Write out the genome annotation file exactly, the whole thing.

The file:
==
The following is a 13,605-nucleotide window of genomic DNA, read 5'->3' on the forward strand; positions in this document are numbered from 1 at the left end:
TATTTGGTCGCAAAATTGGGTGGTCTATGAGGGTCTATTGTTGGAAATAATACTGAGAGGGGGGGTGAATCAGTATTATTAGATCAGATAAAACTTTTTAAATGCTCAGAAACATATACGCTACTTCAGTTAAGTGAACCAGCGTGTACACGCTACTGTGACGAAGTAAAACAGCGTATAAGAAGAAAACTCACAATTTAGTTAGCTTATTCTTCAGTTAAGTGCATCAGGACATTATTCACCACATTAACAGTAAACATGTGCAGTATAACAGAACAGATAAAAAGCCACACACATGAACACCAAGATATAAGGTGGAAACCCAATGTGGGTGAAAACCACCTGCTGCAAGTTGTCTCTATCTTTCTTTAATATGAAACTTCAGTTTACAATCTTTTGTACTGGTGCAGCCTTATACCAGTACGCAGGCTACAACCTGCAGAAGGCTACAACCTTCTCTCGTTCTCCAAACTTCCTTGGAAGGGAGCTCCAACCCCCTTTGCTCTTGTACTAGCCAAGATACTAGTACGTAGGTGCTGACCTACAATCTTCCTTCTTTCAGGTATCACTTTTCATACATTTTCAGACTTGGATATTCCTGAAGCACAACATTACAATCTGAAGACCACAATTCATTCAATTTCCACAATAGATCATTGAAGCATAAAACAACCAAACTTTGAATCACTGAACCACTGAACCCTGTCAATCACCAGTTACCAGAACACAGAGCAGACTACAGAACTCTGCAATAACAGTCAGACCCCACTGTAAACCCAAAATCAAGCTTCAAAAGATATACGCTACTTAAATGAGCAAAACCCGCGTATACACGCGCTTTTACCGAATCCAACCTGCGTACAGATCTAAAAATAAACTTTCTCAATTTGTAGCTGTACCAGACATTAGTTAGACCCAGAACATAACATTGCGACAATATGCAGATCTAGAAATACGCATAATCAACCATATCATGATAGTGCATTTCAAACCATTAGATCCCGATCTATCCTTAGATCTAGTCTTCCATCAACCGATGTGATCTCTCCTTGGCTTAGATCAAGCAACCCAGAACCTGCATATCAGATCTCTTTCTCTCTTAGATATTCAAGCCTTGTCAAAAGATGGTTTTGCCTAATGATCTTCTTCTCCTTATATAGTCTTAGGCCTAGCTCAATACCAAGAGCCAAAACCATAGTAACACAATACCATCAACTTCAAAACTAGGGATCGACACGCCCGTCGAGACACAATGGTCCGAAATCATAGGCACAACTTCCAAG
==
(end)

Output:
The following is a 13,605-nucleotide window of genomic DNA, read 5'->3' on the forward strand; positions in this document are numbered from 1 at the left end:
TATTTGGTCGCAAAATTGGGTGGTCTATGAGGGTCTATTGTTGGAAATAATACTGAGAGGGGGGGTGAATCAGTATTATTAGATCAGATAAAACTTTTTAAATGCTCAGAAACATATACGCTACTTCAGTTAAGTGAACCAGCGTGTACACGCTACTGTGACGAAGTAAAACAGCGTATAAGAAGAAAACTCACAATTTAGTTAGCTTATTCTTCAGTTAAGTGCATCAGGACATTATTCACCACATTAACAGTAAACATGTGCAGTATAACAGAACAGATAAAAAGCCACACACATGAACACCAAGATATAAGGTGGAAACCCAATGTGGGTGAAAACCACCTGCTGCAAGTTGTCTCTATCTTTCTTTAATATGAAACTTCAGTTTACAATCTTTTGTACTGGTGCAGCCTTATACCAGTACGCAGGCTACAACCTGCAGAAGGCTACAACCTTCTCTCGTTCTCCAAACTTCCTTGGAAGGGAGCTCCAACCCCCTTTGCTCTTGTACTAGCCAAGATACTAGTACGTAGGTGCTGACCTACAATCTTCCTTCTTTCAGGTATCACTTTTCATACATTTTCAGACTTGGATATTCCTGAAGCACAACATTACAATCTGAAGACCACAATTCATTCAATTTCCACAATAGATCATTGAAGCATAAAACAACCAAACTTTGAATCACTGAACCACTGAACCCTGTCAATCACCAGTTACCAGAACACAGAGCAGACTACAGAACTCTGCAATAACAGTCAGACCCCACTGTAAACCCAAAATCAAGCTTCAAAAGATATACGCTACTTAAATGAGCAAAACCCGCGTATACACGCGCTTTTACCGAATCCAACCTGCGTACAGATCTAAAAATAAACTTTCTCAATTTGTAGCTGTACCAGACATTAGTTAGACCCAGAACATAACATTGCGACAATATGCAGATCTAGAAATACGCATAATCAACCATATCATGATAGTGCATTTCAAACCATTAGATCCCGATCTATCCTTAGATCTAGTCTTCCATCAACCGATGTGATCTCTCCTTGGCTTAGATCAAGCAACCCAGAACCTGCATATCAGATCTCTTTCTCTCTTAGATATTCAAGCCTTGTCAAAAGATGGTTTTGCCTAATGATCTTCTTCTCCTTATATAGTCTTAGGCCTAGCTCAATACCAAGAGCCAAAACCATAGTAACACAATACCATCAACTTCAAAACTAGGGATCGACACGCCCGTCGAGACACAATGGTCCGAAATCATAGGCACAACTTCCAAG